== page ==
Nelson Winbush relishes talking about his grandfather’s time as a Confederate soldier, fighting at the command of Nathan Bedford Forrest, a Confederate general, slave trader and imperial wizard of the Ku Klux Klan.


The 88-year-old retired Florida educator proudly wears hats, shirts and a belt buckle emblazoned with Confederate flags. And he’s the star of a video featuring members of the Sons of Confederate Veterans, in which he talks about the flag’s history, calling it a symbol of Christianity, not slavery.


Winbush is also black, and so was his grandfather.


“When I joined, it wasn’t any kind of rebellion,” Winbush said of his membership with the Sons of Confederate Veterans. He voted to install a Confederate monument in a veterans park near his home, where a tribute to Union soldiers already stood. “I wanted to set the record straight. A lot of people thought blacks fled, but blacks fought in every state.”


Winbush said he learned of his grandfather’s devotion to the Confederacy during horse and buggy rides that he took with the veteran when he was a child.


As his grandfather Louis Napoleon Nelson told it, he followed his master and sons into the war, first working as a cook but later serving as a rifleman and chaplain to both black and white soldiers.


Winbush said his grandfather believed he was defending his home state of Tennessee from “Yankee” invaders, not fighting to preserve slavery. His final wish, Winbush said, was that he be buried in his Confederate uniform.


This pride has been embraced by Winbush, who joined the Sons of Confederate Veterans nearly three decades ago. In one of the videos he has appeared in for the group, he speaks of black soldiers serving alongside white soldiers as equals in the Confederate Army. At one point, he holds up an application his grandfather filed with the federal government in 1920 for a federal pension. The document shows the application was accepted.


“Did black Confederates fight?” he says in the video. “I rest my case with this.”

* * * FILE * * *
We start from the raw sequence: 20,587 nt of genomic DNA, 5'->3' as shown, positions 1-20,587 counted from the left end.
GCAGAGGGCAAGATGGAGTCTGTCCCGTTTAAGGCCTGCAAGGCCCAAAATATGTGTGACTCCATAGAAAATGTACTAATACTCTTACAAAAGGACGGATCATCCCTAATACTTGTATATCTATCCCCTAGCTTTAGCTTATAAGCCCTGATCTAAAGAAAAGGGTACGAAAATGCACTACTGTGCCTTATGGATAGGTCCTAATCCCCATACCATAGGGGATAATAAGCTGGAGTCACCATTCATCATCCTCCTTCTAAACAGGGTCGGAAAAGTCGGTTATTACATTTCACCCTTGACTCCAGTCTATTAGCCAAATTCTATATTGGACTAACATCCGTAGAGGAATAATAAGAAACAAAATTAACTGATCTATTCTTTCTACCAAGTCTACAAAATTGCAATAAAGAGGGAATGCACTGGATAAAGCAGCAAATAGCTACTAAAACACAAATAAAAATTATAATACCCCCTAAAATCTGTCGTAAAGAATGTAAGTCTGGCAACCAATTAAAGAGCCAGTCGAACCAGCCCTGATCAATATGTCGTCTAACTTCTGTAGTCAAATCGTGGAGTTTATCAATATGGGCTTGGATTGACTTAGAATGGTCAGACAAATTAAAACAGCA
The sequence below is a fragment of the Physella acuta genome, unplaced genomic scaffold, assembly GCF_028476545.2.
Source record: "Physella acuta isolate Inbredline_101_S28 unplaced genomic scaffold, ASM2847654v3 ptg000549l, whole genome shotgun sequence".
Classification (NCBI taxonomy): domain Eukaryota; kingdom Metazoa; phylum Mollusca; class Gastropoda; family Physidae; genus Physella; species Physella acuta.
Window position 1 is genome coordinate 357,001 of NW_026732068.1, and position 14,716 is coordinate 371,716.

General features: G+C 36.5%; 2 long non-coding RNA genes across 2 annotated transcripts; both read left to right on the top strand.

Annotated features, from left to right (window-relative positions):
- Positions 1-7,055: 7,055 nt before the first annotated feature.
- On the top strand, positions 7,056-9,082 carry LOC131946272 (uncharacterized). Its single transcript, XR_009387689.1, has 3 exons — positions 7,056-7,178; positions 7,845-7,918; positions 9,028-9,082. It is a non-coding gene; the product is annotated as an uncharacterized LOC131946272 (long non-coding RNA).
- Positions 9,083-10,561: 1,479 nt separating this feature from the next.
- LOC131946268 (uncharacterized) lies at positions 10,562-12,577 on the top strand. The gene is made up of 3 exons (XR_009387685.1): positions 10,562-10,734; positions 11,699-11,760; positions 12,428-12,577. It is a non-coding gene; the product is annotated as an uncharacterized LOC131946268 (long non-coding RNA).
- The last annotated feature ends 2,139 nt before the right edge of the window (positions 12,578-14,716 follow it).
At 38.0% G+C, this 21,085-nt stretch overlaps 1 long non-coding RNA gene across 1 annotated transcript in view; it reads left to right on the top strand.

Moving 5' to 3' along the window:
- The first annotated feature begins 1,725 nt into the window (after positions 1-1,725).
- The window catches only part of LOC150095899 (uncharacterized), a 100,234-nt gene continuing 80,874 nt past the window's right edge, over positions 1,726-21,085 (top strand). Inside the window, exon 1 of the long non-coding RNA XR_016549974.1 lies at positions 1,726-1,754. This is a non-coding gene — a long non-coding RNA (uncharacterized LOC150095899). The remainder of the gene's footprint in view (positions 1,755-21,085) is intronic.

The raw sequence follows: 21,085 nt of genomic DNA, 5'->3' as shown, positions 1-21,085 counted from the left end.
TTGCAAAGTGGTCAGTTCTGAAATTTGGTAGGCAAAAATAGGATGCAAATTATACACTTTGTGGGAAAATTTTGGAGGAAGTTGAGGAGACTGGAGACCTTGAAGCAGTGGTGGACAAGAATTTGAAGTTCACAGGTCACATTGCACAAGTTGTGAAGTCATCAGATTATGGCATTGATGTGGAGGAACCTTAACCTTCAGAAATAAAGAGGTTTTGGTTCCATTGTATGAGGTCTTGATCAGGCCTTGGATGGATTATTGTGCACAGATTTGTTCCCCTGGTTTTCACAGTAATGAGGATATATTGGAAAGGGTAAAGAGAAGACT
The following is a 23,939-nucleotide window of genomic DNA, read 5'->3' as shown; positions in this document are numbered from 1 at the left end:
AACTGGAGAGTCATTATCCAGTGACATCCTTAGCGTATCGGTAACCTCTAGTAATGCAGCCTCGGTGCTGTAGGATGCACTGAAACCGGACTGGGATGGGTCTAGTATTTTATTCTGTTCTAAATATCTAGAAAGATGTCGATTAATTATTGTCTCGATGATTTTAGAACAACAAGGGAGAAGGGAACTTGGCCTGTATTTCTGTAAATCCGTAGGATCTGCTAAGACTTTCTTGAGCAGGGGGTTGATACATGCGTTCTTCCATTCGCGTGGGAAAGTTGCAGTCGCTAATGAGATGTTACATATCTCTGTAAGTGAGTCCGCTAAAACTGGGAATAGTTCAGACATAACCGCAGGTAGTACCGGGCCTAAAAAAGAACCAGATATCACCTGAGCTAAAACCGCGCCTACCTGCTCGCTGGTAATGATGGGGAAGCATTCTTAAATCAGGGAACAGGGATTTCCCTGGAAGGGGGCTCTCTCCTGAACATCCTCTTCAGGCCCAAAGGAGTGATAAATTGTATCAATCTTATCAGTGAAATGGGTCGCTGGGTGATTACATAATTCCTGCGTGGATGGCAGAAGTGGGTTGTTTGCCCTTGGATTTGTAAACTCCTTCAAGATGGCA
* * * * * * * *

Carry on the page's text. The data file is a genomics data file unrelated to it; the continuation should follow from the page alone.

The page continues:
Nelson Winbush holds his grandfather’s Confederate soldier uniform.


David Blight, a professor of American history at Yale University, said there were black Confederate soldiers, but most historians do not believe there is evidence that they served voluntarily and that they were treated as equals during the war. The Constitution of the Confederate States of America explicitly states that slavery was a central cause for the South’s decision to fight to secede.


Blight said the version of events that recalls black soldiers as co-signers to the Confederate Army’s mission emerged after the war, growing out of the Lost Cause tradition.


In the 1980s and 1990s, Blight said, the Sons of Confederate Veterans began to promote this as historical fact, saying that many Southern blacks had supported the war. “It’s a popular mythology – the trusted, contented slave, Blight said. “And if you want the Confederacy to be somehow palatable in the post-civil rights era, it helps if people believe there were a whole lot of black people who supported it.”


Michael Landree, executive director of the national Sons of Confederate Veterans, said history supports Blight’s version only because “the victor always writes the history.” That’s why his group is opening a $5 million, 18,500-square-foot museum to the Confederacy next year in Tennessee.